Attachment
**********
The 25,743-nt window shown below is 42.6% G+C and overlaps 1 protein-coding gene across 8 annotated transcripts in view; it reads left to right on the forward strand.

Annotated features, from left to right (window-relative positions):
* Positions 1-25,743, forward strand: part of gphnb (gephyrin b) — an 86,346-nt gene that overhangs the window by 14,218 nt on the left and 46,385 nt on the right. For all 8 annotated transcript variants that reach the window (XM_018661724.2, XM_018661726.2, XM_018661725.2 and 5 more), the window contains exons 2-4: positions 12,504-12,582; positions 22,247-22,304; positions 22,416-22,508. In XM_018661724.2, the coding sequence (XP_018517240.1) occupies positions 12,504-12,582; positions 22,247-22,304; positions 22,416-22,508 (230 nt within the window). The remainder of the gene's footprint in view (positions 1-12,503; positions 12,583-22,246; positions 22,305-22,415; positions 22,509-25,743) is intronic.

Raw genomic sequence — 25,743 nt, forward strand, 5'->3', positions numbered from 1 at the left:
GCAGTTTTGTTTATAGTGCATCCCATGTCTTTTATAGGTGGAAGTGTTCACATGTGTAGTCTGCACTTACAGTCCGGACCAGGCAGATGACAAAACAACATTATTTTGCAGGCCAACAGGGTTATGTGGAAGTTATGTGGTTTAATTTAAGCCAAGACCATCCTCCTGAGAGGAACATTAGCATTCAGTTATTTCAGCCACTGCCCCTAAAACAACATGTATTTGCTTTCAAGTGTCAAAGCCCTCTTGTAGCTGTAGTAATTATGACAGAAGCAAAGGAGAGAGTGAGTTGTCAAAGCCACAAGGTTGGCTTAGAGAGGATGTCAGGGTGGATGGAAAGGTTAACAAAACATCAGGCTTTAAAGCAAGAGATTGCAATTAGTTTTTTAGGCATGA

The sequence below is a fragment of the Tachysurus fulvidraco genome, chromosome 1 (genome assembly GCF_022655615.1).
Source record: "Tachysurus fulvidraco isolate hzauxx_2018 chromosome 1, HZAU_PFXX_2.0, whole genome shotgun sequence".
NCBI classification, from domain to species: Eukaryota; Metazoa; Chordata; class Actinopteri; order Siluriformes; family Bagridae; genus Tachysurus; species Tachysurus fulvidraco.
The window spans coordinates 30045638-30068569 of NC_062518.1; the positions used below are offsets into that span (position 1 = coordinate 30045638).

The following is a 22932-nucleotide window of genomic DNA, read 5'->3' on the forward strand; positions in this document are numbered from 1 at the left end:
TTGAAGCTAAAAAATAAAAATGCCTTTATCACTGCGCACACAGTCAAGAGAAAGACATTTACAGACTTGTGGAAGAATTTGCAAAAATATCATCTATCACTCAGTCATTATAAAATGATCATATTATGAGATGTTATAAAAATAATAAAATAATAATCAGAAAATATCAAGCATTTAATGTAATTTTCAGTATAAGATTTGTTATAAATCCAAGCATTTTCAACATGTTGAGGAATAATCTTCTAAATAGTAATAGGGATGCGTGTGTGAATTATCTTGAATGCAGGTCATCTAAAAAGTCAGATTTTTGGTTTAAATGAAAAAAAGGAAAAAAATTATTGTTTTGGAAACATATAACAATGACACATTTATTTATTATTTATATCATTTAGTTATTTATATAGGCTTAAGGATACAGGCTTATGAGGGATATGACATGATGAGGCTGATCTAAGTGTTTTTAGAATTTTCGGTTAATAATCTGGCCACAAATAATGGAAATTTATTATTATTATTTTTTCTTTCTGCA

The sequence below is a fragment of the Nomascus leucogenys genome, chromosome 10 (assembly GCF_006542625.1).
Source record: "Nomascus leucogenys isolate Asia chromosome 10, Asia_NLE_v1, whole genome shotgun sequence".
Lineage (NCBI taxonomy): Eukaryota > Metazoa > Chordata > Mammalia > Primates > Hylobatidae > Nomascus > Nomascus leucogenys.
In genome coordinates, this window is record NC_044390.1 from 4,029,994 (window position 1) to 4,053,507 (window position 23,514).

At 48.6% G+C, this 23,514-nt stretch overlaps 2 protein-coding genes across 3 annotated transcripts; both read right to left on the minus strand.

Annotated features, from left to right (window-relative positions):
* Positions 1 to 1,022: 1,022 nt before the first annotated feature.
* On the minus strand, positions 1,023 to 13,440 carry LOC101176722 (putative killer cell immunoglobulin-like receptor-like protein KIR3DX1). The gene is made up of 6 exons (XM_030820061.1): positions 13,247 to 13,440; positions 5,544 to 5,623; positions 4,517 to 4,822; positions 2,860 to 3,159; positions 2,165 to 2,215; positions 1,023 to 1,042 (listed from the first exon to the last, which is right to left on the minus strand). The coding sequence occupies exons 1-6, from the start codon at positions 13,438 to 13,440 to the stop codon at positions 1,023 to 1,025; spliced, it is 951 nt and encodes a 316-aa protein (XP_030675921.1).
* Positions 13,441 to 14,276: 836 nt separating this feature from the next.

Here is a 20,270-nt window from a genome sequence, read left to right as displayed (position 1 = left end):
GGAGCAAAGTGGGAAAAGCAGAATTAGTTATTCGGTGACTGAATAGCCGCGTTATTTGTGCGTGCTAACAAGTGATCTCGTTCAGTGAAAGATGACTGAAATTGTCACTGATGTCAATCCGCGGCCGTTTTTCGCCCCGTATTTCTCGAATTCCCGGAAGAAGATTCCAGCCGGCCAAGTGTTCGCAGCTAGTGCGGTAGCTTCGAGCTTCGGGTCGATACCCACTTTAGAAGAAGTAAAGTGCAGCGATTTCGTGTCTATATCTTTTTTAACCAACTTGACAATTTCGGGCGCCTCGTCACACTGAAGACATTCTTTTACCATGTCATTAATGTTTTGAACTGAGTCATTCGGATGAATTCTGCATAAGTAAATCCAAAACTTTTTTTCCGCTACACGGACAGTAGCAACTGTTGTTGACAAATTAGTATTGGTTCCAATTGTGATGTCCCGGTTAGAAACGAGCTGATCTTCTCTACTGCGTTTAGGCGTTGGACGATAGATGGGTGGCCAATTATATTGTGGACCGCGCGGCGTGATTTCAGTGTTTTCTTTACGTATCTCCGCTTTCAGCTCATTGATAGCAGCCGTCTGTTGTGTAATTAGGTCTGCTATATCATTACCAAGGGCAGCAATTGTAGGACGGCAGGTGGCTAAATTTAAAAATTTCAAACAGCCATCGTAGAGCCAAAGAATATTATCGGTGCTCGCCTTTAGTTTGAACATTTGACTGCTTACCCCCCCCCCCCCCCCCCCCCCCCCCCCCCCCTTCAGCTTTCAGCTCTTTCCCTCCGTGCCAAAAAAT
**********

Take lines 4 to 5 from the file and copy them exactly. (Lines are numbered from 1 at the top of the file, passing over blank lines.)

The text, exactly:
Raw genomic sequence — 25,743 nt, forward strand, 5'->3', positions numbered from 1 at the left:
GCAGTTTTGTTTATAGTGCATCCCATGTCTTTTATAGGTGGAAGTGTTCACATGTGTAGTCTGCACTTACAGTCCGGACCAGGCAGATGACAAAACAACATTATTTTGCAGGCCAACAGGGTTATGTGGAAGTTATGTGGTTTAATTTAAGCCAAGACCATCCTCCTGAGAGGAACATTAGCATTCAGTTATTTCAGCCACTGCCCCTAAAACAACATGTATTTGCTTTCAAGTGTCAAAGCCCTCTTGTAGCTGTAGTAATTATGACAGAAGCAAAGGAGAGAGTGAGTTGTCAAAGCCACAAGGTTGGCTTAGAGAGGATGTCAGGGTGGATGGAAAGGTTAACAAAACATCAGGCTTTAAAGCAAGAGATTGCAATTAGTTTTTTAGGCATGA